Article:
The role of the operator
Cohn has some clear ideas as to how operators can best use their attributes to benefit from growth in the mobile apps industry. “I think they should focus on their brand, and their reach, and creating a store experience that meets the specific demographics and consumer needs of their customer base. The things that the operators are always good at are brand, and establishing a product suited to the market they are targeting. What they are not historically good at is partner management, establishing and maintaining developer relationships at scale to provide the breadth and depth of catalogue that is necessary.”

“A big part of what we bring to an operator is an application catalogue that is large and can be tailored to their segmentation strategy, but that does not require them to go off and structure and establish all of the relationships necessary to build that catalogue. And we put it together in one storefront across every major mobile operating platform, so rather than having to do a deal with five or six different platform companies, we can give them a unified storefront across all of those,” he said.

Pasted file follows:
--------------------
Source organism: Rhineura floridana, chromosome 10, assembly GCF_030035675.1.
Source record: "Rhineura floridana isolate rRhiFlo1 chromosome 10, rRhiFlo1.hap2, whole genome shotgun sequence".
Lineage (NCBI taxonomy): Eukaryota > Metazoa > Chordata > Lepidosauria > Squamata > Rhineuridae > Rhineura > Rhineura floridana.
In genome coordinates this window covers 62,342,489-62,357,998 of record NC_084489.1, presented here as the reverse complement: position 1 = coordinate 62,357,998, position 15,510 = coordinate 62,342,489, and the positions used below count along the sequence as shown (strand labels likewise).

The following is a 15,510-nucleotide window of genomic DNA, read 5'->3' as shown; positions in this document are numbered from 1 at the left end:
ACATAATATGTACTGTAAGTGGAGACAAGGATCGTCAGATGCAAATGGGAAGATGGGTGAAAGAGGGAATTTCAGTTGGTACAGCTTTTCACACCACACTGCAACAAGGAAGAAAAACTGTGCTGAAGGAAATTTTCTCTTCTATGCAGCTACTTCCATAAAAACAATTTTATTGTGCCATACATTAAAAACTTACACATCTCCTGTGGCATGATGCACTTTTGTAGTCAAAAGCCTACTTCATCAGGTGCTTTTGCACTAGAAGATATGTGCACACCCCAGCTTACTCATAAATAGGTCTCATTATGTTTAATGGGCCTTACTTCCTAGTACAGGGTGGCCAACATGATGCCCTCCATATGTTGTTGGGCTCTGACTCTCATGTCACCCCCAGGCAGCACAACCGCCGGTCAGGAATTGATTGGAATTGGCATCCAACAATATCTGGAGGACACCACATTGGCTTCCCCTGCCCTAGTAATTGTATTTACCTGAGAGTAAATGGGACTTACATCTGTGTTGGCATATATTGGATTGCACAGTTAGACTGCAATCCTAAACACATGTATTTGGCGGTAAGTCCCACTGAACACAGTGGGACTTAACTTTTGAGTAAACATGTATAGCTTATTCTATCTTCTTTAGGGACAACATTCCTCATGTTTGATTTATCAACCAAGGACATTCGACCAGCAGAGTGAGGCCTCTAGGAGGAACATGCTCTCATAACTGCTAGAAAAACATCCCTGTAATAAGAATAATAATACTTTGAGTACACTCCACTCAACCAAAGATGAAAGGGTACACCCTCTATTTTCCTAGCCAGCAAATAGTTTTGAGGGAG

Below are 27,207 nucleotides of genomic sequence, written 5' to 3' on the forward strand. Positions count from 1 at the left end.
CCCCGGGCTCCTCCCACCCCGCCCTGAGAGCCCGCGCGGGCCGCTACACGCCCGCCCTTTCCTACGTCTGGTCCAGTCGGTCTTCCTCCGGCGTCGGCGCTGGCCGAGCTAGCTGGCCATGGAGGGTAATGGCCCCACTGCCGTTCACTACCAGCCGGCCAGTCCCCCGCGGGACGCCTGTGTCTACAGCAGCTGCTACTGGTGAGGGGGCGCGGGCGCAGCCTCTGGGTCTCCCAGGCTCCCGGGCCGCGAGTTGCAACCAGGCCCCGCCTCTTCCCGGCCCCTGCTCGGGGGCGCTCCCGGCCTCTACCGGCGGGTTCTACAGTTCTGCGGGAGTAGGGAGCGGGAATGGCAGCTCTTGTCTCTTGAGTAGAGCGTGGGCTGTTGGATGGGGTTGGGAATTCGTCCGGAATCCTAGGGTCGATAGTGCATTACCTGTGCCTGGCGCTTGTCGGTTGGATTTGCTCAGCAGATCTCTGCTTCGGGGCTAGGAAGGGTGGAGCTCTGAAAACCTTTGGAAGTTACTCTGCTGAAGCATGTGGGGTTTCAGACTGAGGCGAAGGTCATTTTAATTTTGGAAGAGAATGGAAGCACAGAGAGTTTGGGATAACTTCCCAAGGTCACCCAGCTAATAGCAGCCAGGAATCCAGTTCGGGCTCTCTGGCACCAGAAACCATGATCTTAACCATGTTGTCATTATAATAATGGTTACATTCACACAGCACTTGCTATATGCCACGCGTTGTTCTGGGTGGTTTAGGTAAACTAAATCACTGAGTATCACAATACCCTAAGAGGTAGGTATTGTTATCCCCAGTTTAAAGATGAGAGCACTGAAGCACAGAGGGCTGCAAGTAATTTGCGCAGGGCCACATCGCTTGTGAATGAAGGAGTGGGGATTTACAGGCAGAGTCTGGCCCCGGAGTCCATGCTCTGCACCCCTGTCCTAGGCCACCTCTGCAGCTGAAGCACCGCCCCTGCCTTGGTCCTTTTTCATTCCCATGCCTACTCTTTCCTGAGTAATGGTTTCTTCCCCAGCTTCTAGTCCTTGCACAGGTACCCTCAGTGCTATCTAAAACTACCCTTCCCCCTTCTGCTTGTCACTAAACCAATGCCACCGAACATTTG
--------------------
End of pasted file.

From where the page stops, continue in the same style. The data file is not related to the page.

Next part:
Continuing opportunity in the mass market
While much of the industry focus is on apps for the smartphone, Cohn is one of the band who highlights the continued potential for Java apps targeting the mass market. This is especially true of emerging markets such as China, India, Indonesia and Latin America, which offer a large customer base, but where smartphone penetration is still low. However, Cohn also notes that in future, web-based applications may prove to be a better tool to address this customer base.

“Java has been a problematic platform for developers historically, because of device fragmentation and the need to create dozens or even hundreds of builds, for all the different mobile platforms. I think the opportunity for developers to reach the 65 percent of the mobile market that is looking for applications on a Java handset is in browser-based applications, especially as these feature phones are able to use rich media and rich applications through a browser, and can deliver a fully interactive and dynamic experience that is comparable to a native application,” he notes.